The Rainbow Family
The Rainbow Family EP
ffer me a choice between music that sounds good and music that is good, and I’ll opt for the former twice daily and three times on Sunday. I mean, I love a good record from La Monte Young or Black Dice or whoever just as much as the next fellow, but it’s been my experience that records like that only really “work” when you treat them like events to be respected.
Stylus’ audience is canny enough to make the logical inference as to where a band that calls themselves the Rainbow Family falls on the sounds-good/is-good measuring stick, but I’ll spell it out anyway: songs like “Mr. Picture Perfect” or “This Is Not a Circular” are the kind of things that I could play around my mom. Hell, given that she grew up while the idiom the Rainbow Family step into so effortlessly on those songs was learning how to walk, she might even like them more than me.
The group’s self-titled debut EP may be one of the most authentic modern Britpop records to surface yet—insofar as it fetishizes not just the Beatles and Status Quo, but the whole project of making pop music that everyone can enjoy. They haven’t given us many songs to work with (only five songs on the EP, including one pretty [if superfluous] instrumental track), but every second of songcraft that’s emerged from their camp so far is an unmitigated joy to listen to.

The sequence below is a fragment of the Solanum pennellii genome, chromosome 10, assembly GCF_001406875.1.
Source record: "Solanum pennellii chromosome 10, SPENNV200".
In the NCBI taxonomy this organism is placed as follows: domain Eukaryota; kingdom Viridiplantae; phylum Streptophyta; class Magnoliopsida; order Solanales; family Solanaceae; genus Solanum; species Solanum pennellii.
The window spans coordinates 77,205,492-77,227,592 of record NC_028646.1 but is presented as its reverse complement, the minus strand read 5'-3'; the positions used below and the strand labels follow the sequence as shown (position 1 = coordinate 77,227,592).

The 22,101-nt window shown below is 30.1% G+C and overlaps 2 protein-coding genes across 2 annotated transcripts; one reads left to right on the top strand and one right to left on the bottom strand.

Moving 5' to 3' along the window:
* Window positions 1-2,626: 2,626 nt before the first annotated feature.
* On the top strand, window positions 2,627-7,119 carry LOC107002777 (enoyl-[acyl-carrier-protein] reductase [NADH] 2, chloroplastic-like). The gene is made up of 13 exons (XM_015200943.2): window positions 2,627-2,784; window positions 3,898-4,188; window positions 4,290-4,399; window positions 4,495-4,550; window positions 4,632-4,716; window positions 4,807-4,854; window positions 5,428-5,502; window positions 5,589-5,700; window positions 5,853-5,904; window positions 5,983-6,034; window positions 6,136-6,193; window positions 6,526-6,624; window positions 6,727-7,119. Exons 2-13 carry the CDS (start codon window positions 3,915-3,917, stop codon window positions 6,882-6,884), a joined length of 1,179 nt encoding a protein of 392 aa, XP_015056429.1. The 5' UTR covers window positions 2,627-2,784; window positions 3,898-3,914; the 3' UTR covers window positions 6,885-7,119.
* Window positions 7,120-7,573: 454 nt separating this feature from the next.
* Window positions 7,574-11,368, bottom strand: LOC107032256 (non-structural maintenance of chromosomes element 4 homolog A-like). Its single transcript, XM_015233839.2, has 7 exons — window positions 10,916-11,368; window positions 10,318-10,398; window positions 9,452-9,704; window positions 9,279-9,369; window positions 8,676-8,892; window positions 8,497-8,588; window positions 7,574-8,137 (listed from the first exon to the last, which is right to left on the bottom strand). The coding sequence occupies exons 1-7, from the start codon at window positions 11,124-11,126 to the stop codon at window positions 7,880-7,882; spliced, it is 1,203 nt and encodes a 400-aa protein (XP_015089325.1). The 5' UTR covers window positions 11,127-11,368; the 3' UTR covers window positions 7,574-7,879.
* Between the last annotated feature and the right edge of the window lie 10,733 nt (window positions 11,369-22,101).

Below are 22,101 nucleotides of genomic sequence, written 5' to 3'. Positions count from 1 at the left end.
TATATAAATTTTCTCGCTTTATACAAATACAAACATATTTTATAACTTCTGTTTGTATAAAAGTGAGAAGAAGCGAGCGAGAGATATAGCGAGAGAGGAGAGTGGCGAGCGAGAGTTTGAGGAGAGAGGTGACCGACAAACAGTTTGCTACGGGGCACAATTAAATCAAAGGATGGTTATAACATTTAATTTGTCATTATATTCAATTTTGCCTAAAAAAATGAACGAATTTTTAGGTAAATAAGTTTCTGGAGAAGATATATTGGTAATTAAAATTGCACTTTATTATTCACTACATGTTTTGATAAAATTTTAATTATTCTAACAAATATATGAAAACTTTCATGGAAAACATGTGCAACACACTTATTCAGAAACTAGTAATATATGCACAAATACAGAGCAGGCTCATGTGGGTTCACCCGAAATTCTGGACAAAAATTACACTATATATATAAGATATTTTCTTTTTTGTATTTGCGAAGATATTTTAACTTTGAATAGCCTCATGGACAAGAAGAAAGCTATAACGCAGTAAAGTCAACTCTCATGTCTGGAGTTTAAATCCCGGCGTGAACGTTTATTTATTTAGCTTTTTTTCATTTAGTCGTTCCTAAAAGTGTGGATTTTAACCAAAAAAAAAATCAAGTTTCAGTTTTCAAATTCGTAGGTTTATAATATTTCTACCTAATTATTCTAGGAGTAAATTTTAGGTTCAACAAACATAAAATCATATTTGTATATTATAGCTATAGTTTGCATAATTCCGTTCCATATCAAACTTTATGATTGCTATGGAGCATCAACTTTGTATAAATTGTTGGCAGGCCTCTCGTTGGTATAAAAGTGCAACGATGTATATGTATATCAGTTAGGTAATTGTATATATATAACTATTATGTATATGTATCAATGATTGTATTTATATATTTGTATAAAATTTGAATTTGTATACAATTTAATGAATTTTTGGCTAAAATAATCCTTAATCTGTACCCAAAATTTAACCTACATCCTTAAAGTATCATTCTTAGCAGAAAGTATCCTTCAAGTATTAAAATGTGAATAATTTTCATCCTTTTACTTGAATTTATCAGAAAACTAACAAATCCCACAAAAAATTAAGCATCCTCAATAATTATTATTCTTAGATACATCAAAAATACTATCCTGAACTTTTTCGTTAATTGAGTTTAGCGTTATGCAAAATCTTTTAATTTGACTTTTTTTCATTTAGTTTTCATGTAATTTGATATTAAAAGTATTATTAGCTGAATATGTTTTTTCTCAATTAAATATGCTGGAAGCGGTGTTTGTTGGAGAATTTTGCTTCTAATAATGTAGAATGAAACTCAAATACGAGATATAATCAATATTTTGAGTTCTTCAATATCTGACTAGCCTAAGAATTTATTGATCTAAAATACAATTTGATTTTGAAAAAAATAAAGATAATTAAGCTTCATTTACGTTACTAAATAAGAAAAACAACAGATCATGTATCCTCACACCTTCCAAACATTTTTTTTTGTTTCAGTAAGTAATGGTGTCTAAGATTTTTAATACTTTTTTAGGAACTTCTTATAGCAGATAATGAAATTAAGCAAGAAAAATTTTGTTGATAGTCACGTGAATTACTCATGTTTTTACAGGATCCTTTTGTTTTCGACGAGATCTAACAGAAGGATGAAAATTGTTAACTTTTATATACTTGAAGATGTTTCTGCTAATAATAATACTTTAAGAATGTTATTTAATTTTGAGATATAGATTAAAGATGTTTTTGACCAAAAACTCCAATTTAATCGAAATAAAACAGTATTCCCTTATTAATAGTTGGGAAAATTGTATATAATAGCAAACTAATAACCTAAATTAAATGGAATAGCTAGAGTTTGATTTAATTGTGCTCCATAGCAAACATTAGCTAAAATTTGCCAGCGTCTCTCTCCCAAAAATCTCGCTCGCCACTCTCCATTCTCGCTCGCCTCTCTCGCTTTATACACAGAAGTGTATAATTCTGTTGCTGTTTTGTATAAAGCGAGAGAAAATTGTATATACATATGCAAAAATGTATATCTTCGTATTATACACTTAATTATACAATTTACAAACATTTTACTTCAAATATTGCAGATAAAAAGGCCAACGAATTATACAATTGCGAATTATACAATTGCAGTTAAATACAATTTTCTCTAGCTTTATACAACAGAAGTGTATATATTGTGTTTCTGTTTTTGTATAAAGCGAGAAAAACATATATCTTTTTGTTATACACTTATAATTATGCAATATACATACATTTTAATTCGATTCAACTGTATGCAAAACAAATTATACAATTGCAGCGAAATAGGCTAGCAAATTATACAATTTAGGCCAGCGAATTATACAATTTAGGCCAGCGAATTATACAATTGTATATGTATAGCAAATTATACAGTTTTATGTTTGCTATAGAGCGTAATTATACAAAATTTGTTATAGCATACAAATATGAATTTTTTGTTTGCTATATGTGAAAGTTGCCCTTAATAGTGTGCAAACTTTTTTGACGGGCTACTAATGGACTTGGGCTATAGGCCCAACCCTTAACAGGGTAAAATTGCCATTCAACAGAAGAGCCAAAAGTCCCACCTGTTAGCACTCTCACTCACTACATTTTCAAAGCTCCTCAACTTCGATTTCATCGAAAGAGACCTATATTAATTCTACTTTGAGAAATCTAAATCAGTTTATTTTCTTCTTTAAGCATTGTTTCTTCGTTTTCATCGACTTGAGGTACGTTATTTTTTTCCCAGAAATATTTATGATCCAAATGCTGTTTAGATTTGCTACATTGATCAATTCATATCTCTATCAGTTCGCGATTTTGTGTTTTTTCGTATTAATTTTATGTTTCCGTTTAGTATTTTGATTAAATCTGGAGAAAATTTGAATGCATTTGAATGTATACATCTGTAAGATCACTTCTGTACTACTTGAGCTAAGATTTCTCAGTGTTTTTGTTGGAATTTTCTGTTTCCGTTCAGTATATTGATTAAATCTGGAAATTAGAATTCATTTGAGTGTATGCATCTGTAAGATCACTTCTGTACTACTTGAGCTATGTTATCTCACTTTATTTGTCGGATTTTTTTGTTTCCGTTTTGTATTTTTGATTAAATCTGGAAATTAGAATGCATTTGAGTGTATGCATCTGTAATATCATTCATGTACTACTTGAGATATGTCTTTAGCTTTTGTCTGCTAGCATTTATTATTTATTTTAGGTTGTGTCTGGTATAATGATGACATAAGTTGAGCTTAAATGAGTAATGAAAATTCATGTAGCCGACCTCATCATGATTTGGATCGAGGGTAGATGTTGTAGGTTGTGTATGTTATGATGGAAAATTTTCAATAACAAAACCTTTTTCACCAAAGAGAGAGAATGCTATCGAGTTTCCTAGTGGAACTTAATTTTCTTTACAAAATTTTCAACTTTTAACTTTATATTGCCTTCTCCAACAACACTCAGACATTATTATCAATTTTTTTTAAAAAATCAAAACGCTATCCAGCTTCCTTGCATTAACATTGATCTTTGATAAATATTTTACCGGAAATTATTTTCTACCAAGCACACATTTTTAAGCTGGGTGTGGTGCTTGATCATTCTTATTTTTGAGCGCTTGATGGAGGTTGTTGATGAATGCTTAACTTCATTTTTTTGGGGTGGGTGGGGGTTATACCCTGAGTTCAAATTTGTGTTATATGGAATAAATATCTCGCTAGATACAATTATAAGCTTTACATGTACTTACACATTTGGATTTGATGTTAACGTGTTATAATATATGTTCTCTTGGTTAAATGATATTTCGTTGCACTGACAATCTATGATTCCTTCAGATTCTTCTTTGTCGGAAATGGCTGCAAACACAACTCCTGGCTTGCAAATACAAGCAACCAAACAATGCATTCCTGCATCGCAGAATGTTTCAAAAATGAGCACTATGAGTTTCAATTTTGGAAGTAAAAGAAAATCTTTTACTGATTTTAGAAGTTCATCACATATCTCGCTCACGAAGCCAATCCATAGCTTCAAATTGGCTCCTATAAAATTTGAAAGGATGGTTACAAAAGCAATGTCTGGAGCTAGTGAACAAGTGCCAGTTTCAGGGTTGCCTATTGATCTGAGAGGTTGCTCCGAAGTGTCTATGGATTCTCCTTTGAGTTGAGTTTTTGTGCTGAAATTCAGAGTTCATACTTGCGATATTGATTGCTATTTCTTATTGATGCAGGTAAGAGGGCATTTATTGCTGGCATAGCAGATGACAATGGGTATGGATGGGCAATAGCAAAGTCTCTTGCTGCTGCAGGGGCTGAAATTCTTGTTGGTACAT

Therein lies the rub, though: the most compelling thing about the Rainbow Family’s EP is just how much work it sounds like went into its creation. This isn’t a record that sounds like it was released so much as one where some outside agent managed to pry the band’s fingers off it; the glistening pop shine of the songs’ melodies and arrangements belie an almost worryingly compulsive eye for musical detail, from the way “I Can See a Rainbow” suddenly stands up straight and looks you right in the eye to the way “Mr. Picture Perfect” manages to incorporate a snappy, lite-jazzy little vocal flourish which, almost four months after finding the record, still has me straining my ear to determine whether or not it goes “Shut the fuck up.”
I mean, hell, even “When California Began,” the instrumental track placed at the end of the EP, doesn’t feel like a waste of time; its arch synth loops, arguably pretty enough to stand up on their own merits, crash against each other with the grace of an amateurish attempt at Vangelis-style synth-pomp.
The fact that all this close reading and chin-stroking analysis is hardly necessary to enjoy (nor, to be fair, does it fundamentally justify) the pleasures that music like this has to offer is, of course, completely beside the point; this exists because it’s fun to listen to, plain and simple. But just because it sounds good doesn’t mean it can’t be good, too—hell, if you get as much mileage out of this record as me, the way it sounds may ultimately be a mere bonus.
Reviewed by: James Cobo
Reviewed on: 2006-12-12